Rugby can’t ignore contact issues and stoppages plaguing the game | rugby federation

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Rugby union’s best guns are gearing up for one last mission. This should make it one of the highest-profile weekends in the sport, with no less than four major decider series taking place on the same day. Not since the 2011 Rugby World Cup quarter-final weekend in New Zealand has the Southern Hemisphere hosted so many teams simultaneously with more at stake.

Exciting? Sure. But let’s not dodge the larger reality either. Regardless of the results of the series in New Zealand, Australia, South Africa and Argentina, this is a critical moment for the sport at all levels. If future generations of fans are to be lured into the game – and diehards retained – there are lingering issues with its premium product that can’t be blithely ignored.

The first is glaringly obvious to all viewers, casual or not. Even those who love the gladiator element of rugby are starting to cringe. Take the Australia v England series. So far, after just two matches – and not counting the absentees who have never even flown to Australia – nine Wallabies and four members of the England squad have already been dropped from the series due to wound. That’s 13 players in all, which equates to about a third of the cast.

Imagine a major theatrical production in the West End with more than a dozen ‘substitute’ notes inserted into the programme. The director would be in tears, the audience appalled. He starts making Rollerball sound like badminton. And all of this as part of a concerted effort to try to make the sport much safer for its participants. Contact the sport or not, this level of attrition – whether broken bones, severe ligament damage or nasty head shots – is too much.

The extra power also changes the shape and feel of the game. Just the other day, the Breakdown sat down with a former Test captain, a creative but diminutive footballer. He feels he would have struggled to make it to Test level these days, with such great players and relentless physicality. For some of the greatest sportsmen of all time, shaking their heads at what they’re watching, even factoring in the nostalgia of “back in my day,” must be a concern.

Then there are the repeated stops. At one point it looked like the New Zealand v Ireland game was going to go on into the wee hours of the morning. Maps and replays on the big screen came and went, to the point that referee Jaco Peyper stayed on screen longer than the players. God knows what first-time rugby viewers made of it.

New Zealand’s game against Ireland was marred by repeated stoppages. Photography: INPHO/Shutterstock

So kudos to Eddie Jones for wading into the debate. “The game is out of control,” the England head coach suggested at the weekend. “You saw the New Zealand v Ireland test and at one point the commentators couldn’t count the number of players on the pitch. Seriously. They had three backs packing a scrum. We went full hog where everything is a yellow card, everything is a red card. There has to be a little common sense that comes back into the game.”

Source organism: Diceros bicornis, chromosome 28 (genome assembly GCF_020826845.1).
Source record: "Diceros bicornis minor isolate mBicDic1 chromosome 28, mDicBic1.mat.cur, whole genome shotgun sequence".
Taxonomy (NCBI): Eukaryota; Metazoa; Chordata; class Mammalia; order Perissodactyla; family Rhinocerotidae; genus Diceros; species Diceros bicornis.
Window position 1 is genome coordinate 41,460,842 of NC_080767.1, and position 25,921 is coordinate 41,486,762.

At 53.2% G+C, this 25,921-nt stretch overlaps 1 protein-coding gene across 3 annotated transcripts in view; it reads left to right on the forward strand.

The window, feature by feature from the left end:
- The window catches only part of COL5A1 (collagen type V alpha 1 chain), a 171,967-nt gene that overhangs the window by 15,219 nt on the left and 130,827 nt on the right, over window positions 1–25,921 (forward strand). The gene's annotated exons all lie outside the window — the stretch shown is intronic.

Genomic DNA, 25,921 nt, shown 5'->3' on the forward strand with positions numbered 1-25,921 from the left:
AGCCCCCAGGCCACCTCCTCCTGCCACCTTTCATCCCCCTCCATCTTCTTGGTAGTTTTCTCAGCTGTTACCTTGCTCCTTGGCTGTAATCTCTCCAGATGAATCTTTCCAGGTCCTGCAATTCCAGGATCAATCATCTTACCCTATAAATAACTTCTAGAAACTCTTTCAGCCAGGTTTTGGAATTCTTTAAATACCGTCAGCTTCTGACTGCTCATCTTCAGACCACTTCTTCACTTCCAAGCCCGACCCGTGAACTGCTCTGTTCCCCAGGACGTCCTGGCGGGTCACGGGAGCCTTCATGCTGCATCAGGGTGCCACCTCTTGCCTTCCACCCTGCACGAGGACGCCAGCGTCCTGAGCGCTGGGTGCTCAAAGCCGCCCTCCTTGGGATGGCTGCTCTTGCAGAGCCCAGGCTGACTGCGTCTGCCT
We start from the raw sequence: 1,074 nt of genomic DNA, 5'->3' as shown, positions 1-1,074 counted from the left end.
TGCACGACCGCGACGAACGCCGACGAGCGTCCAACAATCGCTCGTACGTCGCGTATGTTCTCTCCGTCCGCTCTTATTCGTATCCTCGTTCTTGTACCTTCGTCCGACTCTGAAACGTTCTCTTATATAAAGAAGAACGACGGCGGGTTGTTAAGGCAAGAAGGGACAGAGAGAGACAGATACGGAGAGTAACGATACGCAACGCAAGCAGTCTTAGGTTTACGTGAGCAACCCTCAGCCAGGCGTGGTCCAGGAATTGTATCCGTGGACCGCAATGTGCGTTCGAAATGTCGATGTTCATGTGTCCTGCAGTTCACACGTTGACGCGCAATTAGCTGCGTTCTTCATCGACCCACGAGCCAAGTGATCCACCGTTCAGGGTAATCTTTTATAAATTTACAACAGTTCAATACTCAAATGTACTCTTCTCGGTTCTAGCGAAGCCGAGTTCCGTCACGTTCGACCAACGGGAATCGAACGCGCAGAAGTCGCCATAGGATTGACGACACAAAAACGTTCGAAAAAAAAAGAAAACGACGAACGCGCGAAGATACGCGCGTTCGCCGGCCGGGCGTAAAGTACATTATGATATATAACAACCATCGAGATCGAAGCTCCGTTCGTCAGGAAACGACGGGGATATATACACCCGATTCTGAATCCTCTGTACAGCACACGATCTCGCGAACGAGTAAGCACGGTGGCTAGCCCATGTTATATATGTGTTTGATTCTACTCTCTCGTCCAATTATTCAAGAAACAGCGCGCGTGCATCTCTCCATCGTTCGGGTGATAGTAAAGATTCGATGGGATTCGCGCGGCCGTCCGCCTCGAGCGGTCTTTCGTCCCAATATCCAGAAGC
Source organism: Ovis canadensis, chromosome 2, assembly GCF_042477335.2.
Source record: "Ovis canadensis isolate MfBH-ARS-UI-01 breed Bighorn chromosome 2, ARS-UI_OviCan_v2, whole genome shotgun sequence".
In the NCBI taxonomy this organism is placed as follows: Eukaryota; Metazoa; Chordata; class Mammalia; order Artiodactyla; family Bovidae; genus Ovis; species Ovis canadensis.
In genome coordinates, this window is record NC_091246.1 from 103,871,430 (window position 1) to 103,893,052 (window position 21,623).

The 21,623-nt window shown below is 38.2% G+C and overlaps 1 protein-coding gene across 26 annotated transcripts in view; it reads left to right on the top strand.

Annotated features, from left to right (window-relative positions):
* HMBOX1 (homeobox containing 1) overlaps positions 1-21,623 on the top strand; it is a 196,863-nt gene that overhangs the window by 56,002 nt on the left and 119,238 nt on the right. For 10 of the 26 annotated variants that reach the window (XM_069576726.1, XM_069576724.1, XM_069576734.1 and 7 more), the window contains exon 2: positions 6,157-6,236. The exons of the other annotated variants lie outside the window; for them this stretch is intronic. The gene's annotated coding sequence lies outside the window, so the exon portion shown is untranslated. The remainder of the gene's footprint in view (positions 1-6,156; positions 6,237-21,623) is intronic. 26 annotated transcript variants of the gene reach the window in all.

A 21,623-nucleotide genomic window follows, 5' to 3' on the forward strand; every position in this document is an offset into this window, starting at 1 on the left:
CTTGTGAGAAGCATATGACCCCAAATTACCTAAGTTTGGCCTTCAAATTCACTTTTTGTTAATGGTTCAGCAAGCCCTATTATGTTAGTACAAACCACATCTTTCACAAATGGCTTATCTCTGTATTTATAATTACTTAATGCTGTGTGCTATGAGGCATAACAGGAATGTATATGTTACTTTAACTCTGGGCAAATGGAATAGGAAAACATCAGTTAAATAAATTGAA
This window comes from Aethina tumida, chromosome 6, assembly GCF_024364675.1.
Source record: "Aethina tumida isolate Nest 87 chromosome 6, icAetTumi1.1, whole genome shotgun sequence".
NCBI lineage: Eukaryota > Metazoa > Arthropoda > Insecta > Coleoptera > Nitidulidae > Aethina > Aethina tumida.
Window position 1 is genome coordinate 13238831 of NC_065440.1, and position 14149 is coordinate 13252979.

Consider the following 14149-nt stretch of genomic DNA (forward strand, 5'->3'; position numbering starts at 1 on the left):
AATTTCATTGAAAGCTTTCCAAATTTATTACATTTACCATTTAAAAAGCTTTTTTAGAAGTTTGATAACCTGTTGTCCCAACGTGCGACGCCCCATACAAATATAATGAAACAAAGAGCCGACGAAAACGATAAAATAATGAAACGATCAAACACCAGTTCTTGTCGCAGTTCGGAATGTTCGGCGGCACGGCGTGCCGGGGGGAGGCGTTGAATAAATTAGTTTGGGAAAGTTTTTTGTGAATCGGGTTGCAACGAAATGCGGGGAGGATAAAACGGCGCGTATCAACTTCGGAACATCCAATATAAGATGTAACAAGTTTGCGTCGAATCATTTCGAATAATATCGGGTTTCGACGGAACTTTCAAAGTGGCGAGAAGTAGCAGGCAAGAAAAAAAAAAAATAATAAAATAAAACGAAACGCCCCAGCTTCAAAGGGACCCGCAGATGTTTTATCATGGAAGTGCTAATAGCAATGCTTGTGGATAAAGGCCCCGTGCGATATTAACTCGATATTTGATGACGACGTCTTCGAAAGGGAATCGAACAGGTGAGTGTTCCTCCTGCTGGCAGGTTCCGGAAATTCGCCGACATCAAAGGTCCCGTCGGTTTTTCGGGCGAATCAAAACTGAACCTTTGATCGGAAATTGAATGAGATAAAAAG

He also identified – “It makes no sense” – one of the most frustrating laws in any sport: the yellow card for a failed interception attempt that doesn’t stick. Sin-binning a player who genuinely tries to catch a ball – unless it’s an obviously cynical knockdown – has become commonplace and, for fans in the southern hemisphere in particular, is becoming a huge inconvenience. Are legislators aware of reflex movements? Is fussy fanaticism about the letter of the law really the way to attract young viewers?

A reduction in box kicks would also be nice. Kicking the ball after a scrum, sure, but only after it’s been picked up and passed between at least one other pair of hands. That said, I asked an England striker last week to come up with a law change he would personally make and he came up with one that neither of us had considered. His proposal was to impose an offside line at the back of a maul to prevent opponents from “swimming” up and around the side to slow down or steal the ball. Additionally, teams in possession would only be allowed one forward rumble before having to “use” it.

Interesting. No one likes to tinker with laws for the sake of doing so, but there is certainly a need to review the permitted number of surrogates. Perhaps there could be six rather than eight, with the freedom to interchange them as needed. Not only would this provide ample cover, but also hopefully lead to more space later in games and encourage bigger forwards to lose wood in order to last the pace.

Because, make no mistake, the game can’t sit idly by, despite all the welcome advances that are being made in concussion management today. In the UK this week, for example, there is new scrutiny of compulsory contact rugby in secondary schools, while being in Australia means recognizing another significant long-term threat. The game was never the quintessential winter code, but its coverage and profile, for various reasons, has noticeably dropped.

Then, from a northern hemisphere perspective, there is the move from a June test window to a July test window. Let’s say that asking the international rugby union to face Wimbledon, Test cricket, the Golf Open and the Tour de France in July does not help its media visibility massively. Here is a big oval ball final this Saturday, but the nirvana of rugby remains far away.

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